I usually consider myself to be knowledgeable about geography and geopolitics, especially as they relate to oil and gas production. But I'm somewhat ashamed to admit that, until recently, if you'd asked me to identify Myanmar, I'd probably have guessed it to be a fancy brand of oven cookware.

Myanmar is the name for what used to be called Burma. You probably knew that. And you might have realized that, save for occasional, short-lived efforts at democracy, Myanmar has been ruled by its military for nearly five decades. Recent protests led by Buddhist monks over higher fuel prices expanded into even bigger demonstrations calling for democracy in the impoverished country. A resulting brutal crackdown by the military regime resulted in the deaths of 200 protestors, according to the Associated Press, and generated international outrage.

All of this has also led to Total (NYSE:TOT) and Chevron (NYSE:CVX), which produce natural gas off the nation's coast in the Yadana field, being accused of turning a blind eye to the excesses of the dictatorship and even to funneling funds to it. The most recent result was a "Chevron Protest in Burma" earlier this week involving calls to the company demanding that it escrow royalties, rather than pay them to the regime, and beyond that, that the company contribute to humanitarian programs in Myanmar. On Thursday, from the other side, the junta accused the West of fomenting its country's upheaval.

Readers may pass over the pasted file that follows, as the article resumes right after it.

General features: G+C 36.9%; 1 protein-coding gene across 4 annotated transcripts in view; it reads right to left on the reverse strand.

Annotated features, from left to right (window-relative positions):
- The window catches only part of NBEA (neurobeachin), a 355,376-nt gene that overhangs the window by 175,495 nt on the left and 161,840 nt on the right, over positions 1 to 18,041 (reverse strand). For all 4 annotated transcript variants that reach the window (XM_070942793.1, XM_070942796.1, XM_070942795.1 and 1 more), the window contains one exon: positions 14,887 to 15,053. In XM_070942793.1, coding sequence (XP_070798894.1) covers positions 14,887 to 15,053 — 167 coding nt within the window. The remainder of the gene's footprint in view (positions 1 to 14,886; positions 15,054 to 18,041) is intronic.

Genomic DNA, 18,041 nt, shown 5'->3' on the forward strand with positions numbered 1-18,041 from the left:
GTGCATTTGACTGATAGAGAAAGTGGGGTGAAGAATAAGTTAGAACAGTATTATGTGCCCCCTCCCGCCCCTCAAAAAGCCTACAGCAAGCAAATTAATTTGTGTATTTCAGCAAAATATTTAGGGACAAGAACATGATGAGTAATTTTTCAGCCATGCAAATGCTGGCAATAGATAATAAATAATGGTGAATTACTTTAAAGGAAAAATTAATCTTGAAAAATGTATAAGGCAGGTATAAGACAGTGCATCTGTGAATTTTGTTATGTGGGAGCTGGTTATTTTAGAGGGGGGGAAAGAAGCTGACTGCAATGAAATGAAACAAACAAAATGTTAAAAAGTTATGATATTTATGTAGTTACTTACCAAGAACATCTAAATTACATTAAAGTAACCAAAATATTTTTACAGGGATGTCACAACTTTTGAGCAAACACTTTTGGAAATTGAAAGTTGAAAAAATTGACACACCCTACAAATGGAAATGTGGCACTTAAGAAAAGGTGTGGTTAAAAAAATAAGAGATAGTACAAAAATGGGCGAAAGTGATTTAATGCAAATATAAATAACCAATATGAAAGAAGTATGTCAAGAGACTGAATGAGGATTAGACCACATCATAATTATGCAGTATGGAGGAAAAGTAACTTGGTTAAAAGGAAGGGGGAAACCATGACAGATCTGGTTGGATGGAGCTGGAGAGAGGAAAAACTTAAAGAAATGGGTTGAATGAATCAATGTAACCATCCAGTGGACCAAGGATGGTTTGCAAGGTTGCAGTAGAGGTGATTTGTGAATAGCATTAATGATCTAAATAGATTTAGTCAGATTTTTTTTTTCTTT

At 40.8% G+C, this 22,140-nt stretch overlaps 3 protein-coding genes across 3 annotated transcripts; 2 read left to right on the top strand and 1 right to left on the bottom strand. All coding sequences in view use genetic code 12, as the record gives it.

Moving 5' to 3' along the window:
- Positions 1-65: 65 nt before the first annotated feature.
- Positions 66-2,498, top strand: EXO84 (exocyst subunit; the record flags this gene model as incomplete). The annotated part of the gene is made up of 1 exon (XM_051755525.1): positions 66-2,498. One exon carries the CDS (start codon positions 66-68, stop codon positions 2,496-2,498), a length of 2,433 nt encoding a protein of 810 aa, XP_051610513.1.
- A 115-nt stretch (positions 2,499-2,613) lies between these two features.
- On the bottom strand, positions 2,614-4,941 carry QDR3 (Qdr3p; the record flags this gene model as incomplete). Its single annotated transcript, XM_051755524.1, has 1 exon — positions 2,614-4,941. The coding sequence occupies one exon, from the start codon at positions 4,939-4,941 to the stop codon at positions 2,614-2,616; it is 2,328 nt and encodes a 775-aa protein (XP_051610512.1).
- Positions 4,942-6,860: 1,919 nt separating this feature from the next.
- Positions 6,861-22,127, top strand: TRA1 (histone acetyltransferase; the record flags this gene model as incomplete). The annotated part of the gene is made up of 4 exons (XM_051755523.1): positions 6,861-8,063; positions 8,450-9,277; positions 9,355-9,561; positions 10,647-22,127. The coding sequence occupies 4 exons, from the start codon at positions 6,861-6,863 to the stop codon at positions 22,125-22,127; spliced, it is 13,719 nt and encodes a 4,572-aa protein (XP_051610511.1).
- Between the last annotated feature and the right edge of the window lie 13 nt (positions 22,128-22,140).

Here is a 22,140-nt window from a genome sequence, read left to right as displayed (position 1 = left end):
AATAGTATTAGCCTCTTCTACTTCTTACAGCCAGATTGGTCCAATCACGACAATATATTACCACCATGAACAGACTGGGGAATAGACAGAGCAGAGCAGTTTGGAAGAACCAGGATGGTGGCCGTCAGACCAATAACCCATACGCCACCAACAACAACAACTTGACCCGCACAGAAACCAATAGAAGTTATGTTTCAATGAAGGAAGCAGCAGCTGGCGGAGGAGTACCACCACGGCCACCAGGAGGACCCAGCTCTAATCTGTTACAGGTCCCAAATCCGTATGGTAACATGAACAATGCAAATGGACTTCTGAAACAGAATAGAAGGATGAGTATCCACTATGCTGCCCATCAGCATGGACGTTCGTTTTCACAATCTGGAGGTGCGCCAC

These events have occurred as Chevron and Italy's Eni (NYSE:E) are battling with the government of Kazakhstan on separate fronts. It also follows recent departures under state pressure by Royal Dutch Shell (NYSE:RDS-A) (NYSE:RDS-B) and BP (NYSE:BP) from big Russian projects. And then there's Hugo Chavez handing out eviction notices to six big oil companies in Venezuela earlier this year.

Chevron, embattled on a number of fronts, recently warned about impending softer-than-expected quarterly results. Indeed, in addition to those mentioned above, I'd say the jury's still out on the company's new venture in China. As such, and although Myanmar admittedly is small potatoes in Chevron's overall scheme of things, there's just too much noise springing up around the company. I'm inclined to take a pass on shares until both its operating economics and its geopolitical squabbles become more settled.

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Fool contributor David Lee Smith doesn't know much about ovenware. He doesn't own shares in any of the abovementioned companies. The Motley Fool has a disclosure policy.